The situation is evolving, but Robinson said old-school tech doesn’t cut it. Regulators expect more, and that has smoothed the path for AI. Younger generations are more comfortable with it. As they move into authority positions, it will help.
But there are many issues to resolve as AI applies to everything from contract lifecycle management to discovery and big data analytics. Confidentiality, bias and avoiding hallucinations (i.e. fictitious legal cases) are three Robinson cited.
“I think compliance is a critical element here,” Robinson said. “Some courts ask how they can rely on what they’re being told when they have evidence that these AI tools are inaccurate. I think that becomes a core conversation as generative AI becomes more ingrained in these processes.”

How AI works best

Labin believes we can no longer live without AI. It has created huge breakthroughs and is getting better in such areas as natural language understanding.
But it works best in concert with other technologies and the human element. Humans can work with the most suspect cases. AI-based findings from one provider can be double- and triple-checked with other solutions.
“To make your AI safer, you have to make sure that you use it in multiple ways,” Labin explained. “And with multiple layers, if you ask a question, you are not supplied with one methodology to get the answer. You validate it against multiple models and multiple systems and multiple breaks in place to ensure that you cover everything first and second, that you do not get garbage.”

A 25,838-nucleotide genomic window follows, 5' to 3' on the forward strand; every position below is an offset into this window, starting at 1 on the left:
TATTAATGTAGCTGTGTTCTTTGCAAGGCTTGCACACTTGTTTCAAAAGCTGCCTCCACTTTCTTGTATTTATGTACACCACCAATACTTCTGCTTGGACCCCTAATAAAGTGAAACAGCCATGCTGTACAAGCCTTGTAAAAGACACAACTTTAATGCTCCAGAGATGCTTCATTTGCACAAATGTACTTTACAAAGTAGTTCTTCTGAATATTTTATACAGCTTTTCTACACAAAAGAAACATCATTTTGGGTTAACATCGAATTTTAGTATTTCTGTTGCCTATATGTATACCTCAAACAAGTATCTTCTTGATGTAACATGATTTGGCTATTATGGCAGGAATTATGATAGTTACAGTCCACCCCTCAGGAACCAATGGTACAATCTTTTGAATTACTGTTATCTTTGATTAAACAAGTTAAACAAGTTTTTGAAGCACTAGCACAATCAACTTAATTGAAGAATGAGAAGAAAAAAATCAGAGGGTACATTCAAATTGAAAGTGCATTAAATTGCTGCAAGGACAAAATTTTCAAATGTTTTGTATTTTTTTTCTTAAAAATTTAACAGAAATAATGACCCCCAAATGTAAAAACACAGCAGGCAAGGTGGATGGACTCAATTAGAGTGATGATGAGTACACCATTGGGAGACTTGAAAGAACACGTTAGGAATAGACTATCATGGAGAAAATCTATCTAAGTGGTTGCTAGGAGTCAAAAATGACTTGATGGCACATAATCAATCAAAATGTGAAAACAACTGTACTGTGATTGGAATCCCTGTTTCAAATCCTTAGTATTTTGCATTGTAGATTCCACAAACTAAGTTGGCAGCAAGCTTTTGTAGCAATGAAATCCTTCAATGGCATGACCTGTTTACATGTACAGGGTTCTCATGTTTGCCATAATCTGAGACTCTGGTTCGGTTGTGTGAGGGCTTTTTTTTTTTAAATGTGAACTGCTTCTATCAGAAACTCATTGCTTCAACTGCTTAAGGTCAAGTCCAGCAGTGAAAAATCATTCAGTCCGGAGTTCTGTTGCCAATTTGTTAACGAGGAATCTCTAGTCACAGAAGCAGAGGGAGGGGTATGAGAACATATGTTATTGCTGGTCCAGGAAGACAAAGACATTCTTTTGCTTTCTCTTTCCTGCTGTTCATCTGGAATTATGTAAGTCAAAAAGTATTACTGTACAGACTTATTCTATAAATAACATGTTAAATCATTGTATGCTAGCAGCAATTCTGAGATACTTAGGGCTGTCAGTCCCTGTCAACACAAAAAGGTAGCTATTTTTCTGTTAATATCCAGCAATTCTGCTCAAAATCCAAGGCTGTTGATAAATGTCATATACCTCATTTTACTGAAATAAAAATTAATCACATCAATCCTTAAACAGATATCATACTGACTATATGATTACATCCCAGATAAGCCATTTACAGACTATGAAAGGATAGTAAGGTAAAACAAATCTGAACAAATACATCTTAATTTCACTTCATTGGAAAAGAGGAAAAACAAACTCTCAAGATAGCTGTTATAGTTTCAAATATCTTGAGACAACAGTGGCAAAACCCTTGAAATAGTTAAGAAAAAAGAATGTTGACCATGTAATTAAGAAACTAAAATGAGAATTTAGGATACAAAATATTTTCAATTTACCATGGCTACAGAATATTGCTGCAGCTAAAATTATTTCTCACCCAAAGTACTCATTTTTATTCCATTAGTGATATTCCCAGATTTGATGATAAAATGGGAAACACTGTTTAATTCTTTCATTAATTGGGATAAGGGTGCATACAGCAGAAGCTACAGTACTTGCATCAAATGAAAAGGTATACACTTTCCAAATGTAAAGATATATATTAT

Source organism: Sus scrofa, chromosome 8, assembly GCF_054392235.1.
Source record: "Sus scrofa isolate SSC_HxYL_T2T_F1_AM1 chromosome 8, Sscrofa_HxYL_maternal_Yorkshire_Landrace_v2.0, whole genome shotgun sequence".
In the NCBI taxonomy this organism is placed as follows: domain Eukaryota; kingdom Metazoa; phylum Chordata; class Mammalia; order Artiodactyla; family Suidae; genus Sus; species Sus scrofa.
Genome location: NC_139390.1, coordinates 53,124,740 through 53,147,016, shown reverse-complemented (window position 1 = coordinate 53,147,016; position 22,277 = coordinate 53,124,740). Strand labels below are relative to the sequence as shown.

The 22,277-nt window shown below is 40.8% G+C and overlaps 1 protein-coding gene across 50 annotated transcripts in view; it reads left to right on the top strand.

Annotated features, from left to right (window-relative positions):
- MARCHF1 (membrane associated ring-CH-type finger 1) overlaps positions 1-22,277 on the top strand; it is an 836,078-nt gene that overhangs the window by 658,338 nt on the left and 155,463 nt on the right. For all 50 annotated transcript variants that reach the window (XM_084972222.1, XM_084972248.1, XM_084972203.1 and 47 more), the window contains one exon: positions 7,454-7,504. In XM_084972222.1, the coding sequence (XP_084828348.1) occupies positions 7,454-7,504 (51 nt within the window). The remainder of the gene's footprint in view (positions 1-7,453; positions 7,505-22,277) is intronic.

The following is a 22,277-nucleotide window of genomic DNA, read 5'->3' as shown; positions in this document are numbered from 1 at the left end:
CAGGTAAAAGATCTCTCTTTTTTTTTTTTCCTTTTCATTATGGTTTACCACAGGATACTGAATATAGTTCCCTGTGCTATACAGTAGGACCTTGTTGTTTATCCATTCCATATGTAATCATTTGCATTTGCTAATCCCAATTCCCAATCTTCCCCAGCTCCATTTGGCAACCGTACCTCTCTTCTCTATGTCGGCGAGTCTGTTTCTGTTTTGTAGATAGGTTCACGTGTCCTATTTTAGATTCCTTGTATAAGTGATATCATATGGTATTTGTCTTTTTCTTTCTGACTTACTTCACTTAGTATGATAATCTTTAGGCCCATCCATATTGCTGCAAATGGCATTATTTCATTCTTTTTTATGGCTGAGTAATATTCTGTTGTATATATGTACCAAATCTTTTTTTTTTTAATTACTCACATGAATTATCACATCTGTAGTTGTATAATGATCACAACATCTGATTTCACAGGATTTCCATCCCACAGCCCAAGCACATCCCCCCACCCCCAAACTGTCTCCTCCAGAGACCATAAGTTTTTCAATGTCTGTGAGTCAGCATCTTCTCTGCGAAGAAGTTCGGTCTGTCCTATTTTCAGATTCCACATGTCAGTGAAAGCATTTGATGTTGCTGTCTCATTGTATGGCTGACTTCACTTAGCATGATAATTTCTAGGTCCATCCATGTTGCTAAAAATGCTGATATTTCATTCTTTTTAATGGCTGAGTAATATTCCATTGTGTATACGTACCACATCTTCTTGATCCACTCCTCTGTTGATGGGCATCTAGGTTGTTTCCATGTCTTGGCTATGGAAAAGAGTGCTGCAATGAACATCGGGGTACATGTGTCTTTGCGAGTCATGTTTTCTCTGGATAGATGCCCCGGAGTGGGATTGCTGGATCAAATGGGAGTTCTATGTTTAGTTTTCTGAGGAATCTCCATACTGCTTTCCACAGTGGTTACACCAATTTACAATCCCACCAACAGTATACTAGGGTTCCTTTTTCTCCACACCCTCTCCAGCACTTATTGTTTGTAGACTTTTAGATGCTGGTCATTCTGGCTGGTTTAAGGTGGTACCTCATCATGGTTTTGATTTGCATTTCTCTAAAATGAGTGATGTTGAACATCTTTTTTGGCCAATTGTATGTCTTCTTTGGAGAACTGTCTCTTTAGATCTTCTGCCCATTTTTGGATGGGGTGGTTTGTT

“One of the keys is that there’s no one technology,” Robinson added. “The effective solution is a combination of tools that allow us to do the analysis, the identification, and the validation elements. It is a question of how we fit these things together to create a defensible, effective and efficient solution.”
“The way to cope with it is to monitor the model post-facto because the model is already too large and too complicated and too sophisticated for me to make sure that it did not learn any kind of bias,” Labin offered.

Removing bias from AI models